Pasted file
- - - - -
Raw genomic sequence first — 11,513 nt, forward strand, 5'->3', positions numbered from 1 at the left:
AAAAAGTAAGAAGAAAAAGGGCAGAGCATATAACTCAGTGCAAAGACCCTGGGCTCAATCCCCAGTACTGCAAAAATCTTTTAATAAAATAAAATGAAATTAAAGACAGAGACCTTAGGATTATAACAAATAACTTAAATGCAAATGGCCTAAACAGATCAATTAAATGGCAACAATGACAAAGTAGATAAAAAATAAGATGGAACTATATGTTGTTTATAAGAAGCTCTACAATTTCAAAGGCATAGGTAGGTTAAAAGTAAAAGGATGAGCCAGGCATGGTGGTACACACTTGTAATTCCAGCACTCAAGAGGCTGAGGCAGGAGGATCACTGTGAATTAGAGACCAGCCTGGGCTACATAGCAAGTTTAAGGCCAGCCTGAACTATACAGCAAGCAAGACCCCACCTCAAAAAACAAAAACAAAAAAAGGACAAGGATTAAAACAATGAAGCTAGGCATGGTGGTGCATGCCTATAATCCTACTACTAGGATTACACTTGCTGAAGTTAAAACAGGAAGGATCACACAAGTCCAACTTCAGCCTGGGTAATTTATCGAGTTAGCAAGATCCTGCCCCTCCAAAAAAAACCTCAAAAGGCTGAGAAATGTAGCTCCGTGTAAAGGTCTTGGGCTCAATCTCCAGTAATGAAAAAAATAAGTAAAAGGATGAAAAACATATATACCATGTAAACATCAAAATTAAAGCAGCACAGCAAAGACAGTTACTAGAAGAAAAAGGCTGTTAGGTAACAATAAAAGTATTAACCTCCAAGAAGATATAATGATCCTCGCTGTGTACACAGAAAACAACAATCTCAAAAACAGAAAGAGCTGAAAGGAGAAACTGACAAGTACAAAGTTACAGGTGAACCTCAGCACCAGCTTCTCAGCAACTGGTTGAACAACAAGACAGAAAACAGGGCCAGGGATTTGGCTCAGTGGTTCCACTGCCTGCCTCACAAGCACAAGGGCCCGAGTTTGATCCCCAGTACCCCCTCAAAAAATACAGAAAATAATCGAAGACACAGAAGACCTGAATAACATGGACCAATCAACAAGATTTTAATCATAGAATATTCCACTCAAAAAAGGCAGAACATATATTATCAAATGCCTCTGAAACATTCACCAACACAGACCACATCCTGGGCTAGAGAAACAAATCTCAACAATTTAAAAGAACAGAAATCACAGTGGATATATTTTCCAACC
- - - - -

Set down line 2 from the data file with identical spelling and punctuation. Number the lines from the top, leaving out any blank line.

AAAAAGTAAGAAGAAAAAGGGCAGAGCATATAACTCAGTGCAAAGACCCTGGGCTCAATCCCCAGTACTGCAAAAATCTTTTAATAAAATAAAATGAAATTAAAGACAGAGACCTTAGGATTATAACAAATAACTTAAATGCAAATGGCCTAAACAGATCAATTAAATGGCAACAATGACAAAGTAGATAAAAAATAAGATGGAACTATATGTTGTTTATAAGAAGCTCTACAATTTCAAAGGCATAGGTAGGTTAAAAGTAAAAGGATGAGCCAGGCATGGTGGTACACACTTGTAATTCCAGCACTCAAGAGGCTGAGGCAGGAGGATCACTGTGAATTAGAGACCAGCCTGGGCTACATAGCAAGTTTAAGGCCAGCCTGAACTATACAGCAAGCAAGACCCCACCTCAAAAAACAAAAACAAAAAAAGGACAAGGATTAAAACAATGAAGCTAGGCATGGTGGTGCATGCCTATAATCCTACTACTAGGATTACACTTGCTGAAGTTAAAACAGGAAGGATCACACAAGTCCAACTTCAGCCTGGGTAATTTATCGAGTTAGCAAGATCCTGCCCCTCCAAAAAAAACCTCAAAAGGCTGAGAAATGTAGCTCCGTGTAAAGGTCTTGGGCTCAATCTCCAGTAATGAAAAAAATAAGTAAAAGGATGAAAAACATATATACCATGTAAACATCAAAATTAAAGCAGCACAGCAAAGACAGTTACTAGAAGAAAAAGGCTGTTAGGTAACAATAAAAGTATTAACCTCCAAGAAGATATAATGATCCTCGCTGTGTACACAGAAAACAACAATCTCAAAAACAGAAAGAGCTGAAAGGAGAAACTGACAAGTACAAAGTTACAGGTGAACCTCAGCACCAGCTTCTCAGCAACTGGTTGAACAACAAGACAGAAAACAGGGCCAGGGATTTGGCTCAGTGGTTCCACTGCCTGCCTCACAAGCACAAGGGCCCGAGTTTGATCCCCAGTACCCCCTCAAAAAATACAGAAAATAATCGAAGACACAGAAGACCTGAATAACATGGACCAATCAACAAGATTTTAATCATAGAATATTCCACTCAAAAAAGGCAGAACATATATTATCAAATGCCTCTGAAACATTCACCAACACAGACCACATCCTGGGCTAGAGAAACAAATCTCAACAATTTAAAAGAACAGAAATCACAGTGGATATATTTTCCAACC